On Adam Hughes, Con Sketches & Con Artists
We now interrupt this regularly scheduled blog to bring you a Delusional Honesty op/ed on current events!
Before we begin, a little about me: I've been attending comic conventions on a fairly regular basis since the early 1990s, when I was a teenager. I attended the Pittsburgh Comicon probably a dozen times, San Diego Comic-Con five times, Wizard World Philadelphia twice, New York Comic-Con once, and various other smaller shows. I own over a hundred unique pieces of original artwork obtained at these shows. I get them in hardcover sketchbooks, on comic backer boards, and on paper of the artists' choice. I've never sold one yet, and it would take a dramatic shift in my financial situation to get me to think of doing so.
But this entry's not about me...
Last weekend, at the Boston Comic Con in Massachusetts, Adam Hughes appeared, as he has at roughly a dozen conventions each year. And as he did at previous conventions, he opened up his "sketch list" so that lucky fans would have the chance to obtain a treasured piece of artwork from one of the modern masters. As he's one of the few true "superstar" artists out there whose reputation is rightly deserved, Adam finds himself swamped at convention after convention with legions of adoring fans, and he and wife Alison Sohn do their best to make each fan feel welcome. Even on some of his earliest work (like The Maze Agency, above) Hughes' work has always had that je nai sais quoi, that indefinable something that pulls you in and never lets go. Unfortunately, Mr. Hughes' personable quality, and the current comics convention market have combined to form the perfect storm, resulting in his ceasing all convention commissions in favor of auctioning off all further opportunities on eBay.
So, what happened? This decision has been a long time in coming to anyone who has spoken with Mr. Hughes at conventions past. Originally, when I first met him in the 1990s, he would simply take sketch requests on a first-come, first-served basis. Due to the high quality of his pieces, fans would arrive earlier and earlier to convention halls, some staying in the entrance line for hours and breaking into a sprint when it was time to hit the floor just for the golden opportunity. Eventually, the story I'm told at conventions goes--and I can't verify its authenticity--that someone knocked over a little girl on the way to his table, and ever since, he changed his policy, turning to a lottery system to decide who got a sketch. That process has been in place for several years now and I hear it's worked reasonably well, but there's one force that still has worked against Mr. Hughes, and it's led to the most recent developments.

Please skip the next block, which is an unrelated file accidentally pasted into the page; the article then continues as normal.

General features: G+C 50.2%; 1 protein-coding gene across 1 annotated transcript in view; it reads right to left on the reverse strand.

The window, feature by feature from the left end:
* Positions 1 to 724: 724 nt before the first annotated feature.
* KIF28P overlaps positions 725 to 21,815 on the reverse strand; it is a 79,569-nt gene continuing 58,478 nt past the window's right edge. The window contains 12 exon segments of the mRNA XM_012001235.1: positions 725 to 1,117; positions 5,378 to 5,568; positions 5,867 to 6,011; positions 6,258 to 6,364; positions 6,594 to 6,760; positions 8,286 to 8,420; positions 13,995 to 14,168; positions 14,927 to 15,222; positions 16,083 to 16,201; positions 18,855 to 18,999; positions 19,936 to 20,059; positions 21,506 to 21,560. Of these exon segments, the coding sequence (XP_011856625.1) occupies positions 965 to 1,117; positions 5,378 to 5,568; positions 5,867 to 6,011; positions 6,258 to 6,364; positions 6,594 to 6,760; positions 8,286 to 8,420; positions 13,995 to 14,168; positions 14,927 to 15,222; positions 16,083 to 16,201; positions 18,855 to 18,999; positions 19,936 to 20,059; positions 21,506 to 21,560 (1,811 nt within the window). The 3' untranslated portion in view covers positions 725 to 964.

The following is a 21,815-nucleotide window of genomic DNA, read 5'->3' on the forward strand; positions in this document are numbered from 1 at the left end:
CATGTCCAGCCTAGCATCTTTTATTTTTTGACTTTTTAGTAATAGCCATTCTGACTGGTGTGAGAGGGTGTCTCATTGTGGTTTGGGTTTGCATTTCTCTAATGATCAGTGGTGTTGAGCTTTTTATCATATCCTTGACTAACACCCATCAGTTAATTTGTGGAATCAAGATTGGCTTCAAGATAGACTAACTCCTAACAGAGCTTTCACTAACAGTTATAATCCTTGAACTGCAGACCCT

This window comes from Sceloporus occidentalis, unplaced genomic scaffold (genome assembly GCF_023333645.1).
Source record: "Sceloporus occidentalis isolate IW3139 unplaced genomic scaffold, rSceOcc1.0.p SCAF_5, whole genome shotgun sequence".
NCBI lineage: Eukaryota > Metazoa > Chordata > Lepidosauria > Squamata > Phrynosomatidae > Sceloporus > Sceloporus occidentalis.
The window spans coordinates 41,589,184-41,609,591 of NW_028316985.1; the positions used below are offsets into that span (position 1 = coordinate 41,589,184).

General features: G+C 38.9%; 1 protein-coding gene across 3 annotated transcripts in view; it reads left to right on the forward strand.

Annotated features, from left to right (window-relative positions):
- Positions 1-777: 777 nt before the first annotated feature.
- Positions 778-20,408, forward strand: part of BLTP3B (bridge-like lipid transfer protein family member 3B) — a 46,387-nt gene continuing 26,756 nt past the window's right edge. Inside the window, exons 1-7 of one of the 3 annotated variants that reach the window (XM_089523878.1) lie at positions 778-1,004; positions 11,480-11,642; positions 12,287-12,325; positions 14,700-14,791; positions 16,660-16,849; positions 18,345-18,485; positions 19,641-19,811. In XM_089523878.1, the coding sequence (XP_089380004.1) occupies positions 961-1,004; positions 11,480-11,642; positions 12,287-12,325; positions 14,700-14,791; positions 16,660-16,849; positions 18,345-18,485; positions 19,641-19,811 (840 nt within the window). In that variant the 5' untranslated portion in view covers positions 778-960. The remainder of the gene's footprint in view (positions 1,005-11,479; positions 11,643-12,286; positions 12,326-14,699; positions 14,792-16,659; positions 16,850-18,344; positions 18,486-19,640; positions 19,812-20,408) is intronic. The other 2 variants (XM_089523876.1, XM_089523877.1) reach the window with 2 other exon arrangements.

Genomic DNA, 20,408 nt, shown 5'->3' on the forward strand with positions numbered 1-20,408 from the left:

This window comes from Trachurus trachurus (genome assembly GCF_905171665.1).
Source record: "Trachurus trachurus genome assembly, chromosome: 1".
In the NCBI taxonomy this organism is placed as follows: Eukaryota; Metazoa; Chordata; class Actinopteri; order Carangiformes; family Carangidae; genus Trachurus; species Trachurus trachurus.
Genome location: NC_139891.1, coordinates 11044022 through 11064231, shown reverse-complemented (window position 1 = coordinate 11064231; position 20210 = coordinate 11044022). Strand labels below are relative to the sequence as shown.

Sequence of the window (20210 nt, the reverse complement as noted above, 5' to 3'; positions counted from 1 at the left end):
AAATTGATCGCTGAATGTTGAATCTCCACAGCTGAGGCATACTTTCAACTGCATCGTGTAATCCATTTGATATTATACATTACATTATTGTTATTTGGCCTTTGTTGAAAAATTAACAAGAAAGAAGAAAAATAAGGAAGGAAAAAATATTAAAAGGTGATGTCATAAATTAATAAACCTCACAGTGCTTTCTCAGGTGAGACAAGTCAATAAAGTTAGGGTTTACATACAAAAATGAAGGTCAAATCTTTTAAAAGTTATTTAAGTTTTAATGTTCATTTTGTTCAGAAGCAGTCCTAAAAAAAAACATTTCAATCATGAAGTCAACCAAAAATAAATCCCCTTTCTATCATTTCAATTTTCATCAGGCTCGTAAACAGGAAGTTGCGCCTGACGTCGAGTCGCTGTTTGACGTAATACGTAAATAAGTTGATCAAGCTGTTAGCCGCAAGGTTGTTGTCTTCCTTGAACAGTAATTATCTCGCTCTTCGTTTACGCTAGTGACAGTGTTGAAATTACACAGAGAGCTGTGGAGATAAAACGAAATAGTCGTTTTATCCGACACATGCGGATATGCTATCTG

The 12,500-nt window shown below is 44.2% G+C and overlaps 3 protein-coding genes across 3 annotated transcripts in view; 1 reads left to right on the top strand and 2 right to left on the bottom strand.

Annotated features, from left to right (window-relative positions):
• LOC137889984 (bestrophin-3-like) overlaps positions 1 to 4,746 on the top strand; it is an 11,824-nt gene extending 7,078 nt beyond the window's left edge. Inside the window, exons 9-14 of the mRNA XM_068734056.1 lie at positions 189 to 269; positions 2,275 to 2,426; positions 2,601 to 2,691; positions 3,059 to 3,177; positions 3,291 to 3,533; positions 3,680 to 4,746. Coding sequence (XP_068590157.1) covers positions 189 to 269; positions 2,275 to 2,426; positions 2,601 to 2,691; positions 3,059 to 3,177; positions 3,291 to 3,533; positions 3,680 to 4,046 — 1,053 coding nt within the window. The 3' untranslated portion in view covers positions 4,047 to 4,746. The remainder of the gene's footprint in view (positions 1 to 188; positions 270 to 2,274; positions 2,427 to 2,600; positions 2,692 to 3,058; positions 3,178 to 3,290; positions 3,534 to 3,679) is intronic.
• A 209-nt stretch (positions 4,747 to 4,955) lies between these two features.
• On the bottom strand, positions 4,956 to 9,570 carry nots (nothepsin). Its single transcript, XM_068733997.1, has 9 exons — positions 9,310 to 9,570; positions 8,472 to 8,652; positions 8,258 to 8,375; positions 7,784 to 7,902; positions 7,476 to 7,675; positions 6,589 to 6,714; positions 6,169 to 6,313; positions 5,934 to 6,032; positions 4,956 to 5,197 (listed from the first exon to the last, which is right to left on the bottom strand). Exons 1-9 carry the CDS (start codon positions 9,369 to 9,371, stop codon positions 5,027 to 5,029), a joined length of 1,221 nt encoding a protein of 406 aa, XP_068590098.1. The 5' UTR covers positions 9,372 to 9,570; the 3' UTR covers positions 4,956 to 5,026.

Since the advent of eBay, convention-goers have increasingly used the auction website as a hub for redistribution of artwork obtained at these shows. A certain contingent of "fandom" believes if they obtain convention sketches from popular artists, they will be able to pay for their trips and more by hocking the pieces for vastly inflated rates there. Now, I have to take a step back and say that I don't have anything against the genuine fan who must let artwork go to pay medical bills, or get out of debt, or even pay for a wedding or honeymoon a year or ten after obtaining said art. I do have a serious problem with these so-called "flippers," so named because no sooner do they shake hands with the artist and say thanks, they go home and start that auction because they've got something other people want, dammit. And even worse--and from what I understand, this is what befell Mr. Hughes last weekend--is the fake fan who begs, pleads, cajoles, even makes up fake stories and cries fake tears, to play on an artist's sympathies in order to secure said art which he will then hock.
The art in question, a sketch Mr. Hughes drew of Wonder Woman, was on eBay only scant hours after the owner obtained it. The owner also cajoled a "quickie" Black Cat sketch from J. Scott Campbell, and a Batman sketch from Neal Adams at the same convention. Although at first fetching premium prices, once the artists made a fuss on Twitter and elsewhere the owner promptly removed all the auctions. You can bet, however, that once the hubbub dies down, he'll once again attempt to sell. It's the nature of the beast. (Part of me wishes the winner would give back the artwork to the original artist if only so that they'd be able to resell and justly reap the benefits of the piece. Or, y'know, maybe he'd even be a nice guy and give the piece back since it's obvious he has to date only shown appreciation for its monetary value. But I'm weird that way.) I wish that some artists would team up to contribute to some online forum whose purpose was to expose these flippers. On Twitter, I suggested Mr. Hughes take photographs of his artwork with their owners in the case of flipping, so their face could be plastered all over with a stern warning for artists to not draw for these people.